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A Guide to Algorithm Design by Frédéric Vivien, Yves Robert, Anne Benoit

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Chapter 9
Exercises going beyond
NP-completeness
This chapter presents a set of exercises related to Chapter 8. The main focus
is on approximation results (Section 9.1), and there are also exercises deal-
ing with linear programming, randomized algorithms, and branch-and-bound
techniques (Section 9.2). Solutions are provided in Section 9.3.
9.1 Approximation results
Exercise 9.1: Single machine scheduling (solution p. 219)
We have n independent tasks, T
1
, . . . , T
n
, to execute on a single computer. For
any 1 j n, the execution time of task T
j
is w
j
and task T
j
is submitted
to the system at time r
j
. In other words, the processing of task T
j
cannot
start earlier than time r
j
. We denote by C
j
the completion time of t ask T
j
,
that is, the time at which its processing completes. We assume th at w
j
is a
positive integer and r
j
is a nonnegative integer.
The objective function is the sum of the completion times: S =
n
j=1
C
j
.
1. We assume in this question that tasks can be preempted (we explain
below in detail what preemption is). P rove that in this framework the
optimal solution is obtained by scheduling during each interval [i; i + 1],
for any nonnegative integer i, the task whose remaining processing time
is the smallest. This scheduling algor ithm is called Shortest Remaining
Processing Time first, or SRPT.
To explain preemption, let us consider a task T
j
that is executed
during the time interval [i; i + 1] (where i is some integer) and whose
processing has not completed at time i + 1. We allow another task T
k
(with j = k) to be processed during the time interval [i + 1; i + 2].
The execution of task T
j
will eventually be resumed. The sum of the
durations of the time intervals d uri ng which T
j
is executed is equal to
w
j
; when the execution of T
j
resumes after a preemption, it restarts
from where it was interrupted.
211
© 2014 by Taylor & Francis Group, LLC
212 Chapter 9. Exercises going beyond NP-completeness
2. We order the tasks by their completion times under an execution of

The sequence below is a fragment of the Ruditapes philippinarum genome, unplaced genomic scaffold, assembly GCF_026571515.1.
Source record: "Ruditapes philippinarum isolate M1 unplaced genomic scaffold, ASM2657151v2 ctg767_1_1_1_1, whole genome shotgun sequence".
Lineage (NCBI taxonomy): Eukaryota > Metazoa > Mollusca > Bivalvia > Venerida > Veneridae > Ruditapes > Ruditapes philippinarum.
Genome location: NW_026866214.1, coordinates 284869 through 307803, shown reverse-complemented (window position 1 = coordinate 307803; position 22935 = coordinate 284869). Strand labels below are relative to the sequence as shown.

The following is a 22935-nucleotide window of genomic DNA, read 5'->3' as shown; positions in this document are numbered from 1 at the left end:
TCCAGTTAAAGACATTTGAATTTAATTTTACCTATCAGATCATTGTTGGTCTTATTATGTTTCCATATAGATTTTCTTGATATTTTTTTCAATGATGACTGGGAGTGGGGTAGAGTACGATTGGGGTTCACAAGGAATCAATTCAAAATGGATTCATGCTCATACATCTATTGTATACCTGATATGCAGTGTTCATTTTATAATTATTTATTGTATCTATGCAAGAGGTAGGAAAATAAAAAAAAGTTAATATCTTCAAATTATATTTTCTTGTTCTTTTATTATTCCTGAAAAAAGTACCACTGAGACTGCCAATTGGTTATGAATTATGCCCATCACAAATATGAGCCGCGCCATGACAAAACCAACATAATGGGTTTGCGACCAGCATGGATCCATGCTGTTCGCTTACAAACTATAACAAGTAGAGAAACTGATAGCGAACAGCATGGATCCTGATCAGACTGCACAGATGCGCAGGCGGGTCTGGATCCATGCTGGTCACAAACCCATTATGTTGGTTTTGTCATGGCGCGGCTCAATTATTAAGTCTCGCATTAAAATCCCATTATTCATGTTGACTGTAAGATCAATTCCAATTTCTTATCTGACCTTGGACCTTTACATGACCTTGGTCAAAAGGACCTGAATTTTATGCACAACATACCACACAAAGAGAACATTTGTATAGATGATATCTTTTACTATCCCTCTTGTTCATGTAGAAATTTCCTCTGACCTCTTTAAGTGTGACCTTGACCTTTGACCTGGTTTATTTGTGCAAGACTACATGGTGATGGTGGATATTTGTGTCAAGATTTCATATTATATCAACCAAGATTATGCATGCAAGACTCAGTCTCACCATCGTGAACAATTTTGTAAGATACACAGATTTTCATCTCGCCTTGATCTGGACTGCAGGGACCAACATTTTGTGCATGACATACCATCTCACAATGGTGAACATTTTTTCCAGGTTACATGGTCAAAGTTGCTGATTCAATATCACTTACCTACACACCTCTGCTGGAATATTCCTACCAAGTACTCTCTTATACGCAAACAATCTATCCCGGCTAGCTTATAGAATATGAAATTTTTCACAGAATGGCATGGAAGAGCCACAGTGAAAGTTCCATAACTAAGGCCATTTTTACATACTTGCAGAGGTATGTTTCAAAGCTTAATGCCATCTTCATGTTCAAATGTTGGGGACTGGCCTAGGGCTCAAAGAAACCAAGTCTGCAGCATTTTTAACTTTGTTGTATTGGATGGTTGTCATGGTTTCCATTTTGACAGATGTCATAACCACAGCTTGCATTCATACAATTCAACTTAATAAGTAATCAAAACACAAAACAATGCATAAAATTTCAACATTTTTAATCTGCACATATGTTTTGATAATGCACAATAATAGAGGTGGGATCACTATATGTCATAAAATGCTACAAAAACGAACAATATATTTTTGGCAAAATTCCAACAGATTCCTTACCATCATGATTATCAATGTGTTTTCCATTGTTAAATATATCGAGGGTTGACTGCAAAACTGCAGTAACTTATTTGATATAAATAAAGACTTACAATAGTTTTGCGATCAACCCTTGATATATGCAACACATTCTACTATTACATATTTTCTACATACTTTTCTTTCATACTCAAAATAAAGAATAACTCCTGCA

algorithm SRPT using preemption. Prove that scheduling the tasks
according to this order defines an approximation algorithm for the case
without preemption. (We admit that the problem is NP-hard.)
Exercise 9.2: SUBSET-SUM
(solution p. 221)
In Exercise 7.19 (p. 155), we proved that the decision problem SUBSET-SUM
was NP-complete. Here we focus on the associated optimization problem:
Given a finite set S of positive integers, and an integer t, we look for a sub set
S
of S such that the sum of its elements is the largest possible while being
not greater than t (
xS
x t). We call the sum of the elements of S
the
optimal sum.
Let S = {x
1
, x
2
, . . . , x
n
}. In the following, we assume that all the lists are
sorted in nondecreasing order. Given a list of integers L and an integer x,
L + x denotes the list of integers obtained by adding x to each of the elements
of L. Given two (sorted) lists L and L
, we denote by Merge(L, L
) the sorted
union of the elements of the two lists. Algorithm 9.1 is an attempt at finding
the optimal sum.
1 n |S|
2 L
0
{0}
3 for i = 1 to n do
4 L
i
Merge(L
i1
, L
i1
+ x
i
)
5 Discard from L
i
any element greater than t
6 return the largest element of L
n
ALGORITHM 9.1: Sum(S, t).
1. Does Algorithm 9.1 return the optimal sum?
2. What is the complexity of Algorithm 9.1?
In order to define an approximation algorithm for the SUBSET-SUM prob-
lem, we introduce Algorithm 9.2, which takes as input a sorted list and a
threshold δ and outputs a subset of the original list such that two consecutive
elements are at least at a factor 1 + δ from each other. We use this algorithm
to define Algorithm 9.3.
3. Evaluate the number of elements in L
i
at the end of Step 6. What is
the complexity of Algorithm 9.3?
4. Show that Algorithm 9.3 is a fully polynomial-time approximation scheme
(FPTAS).
© 2014 by Taylor & Francis Group, LLC

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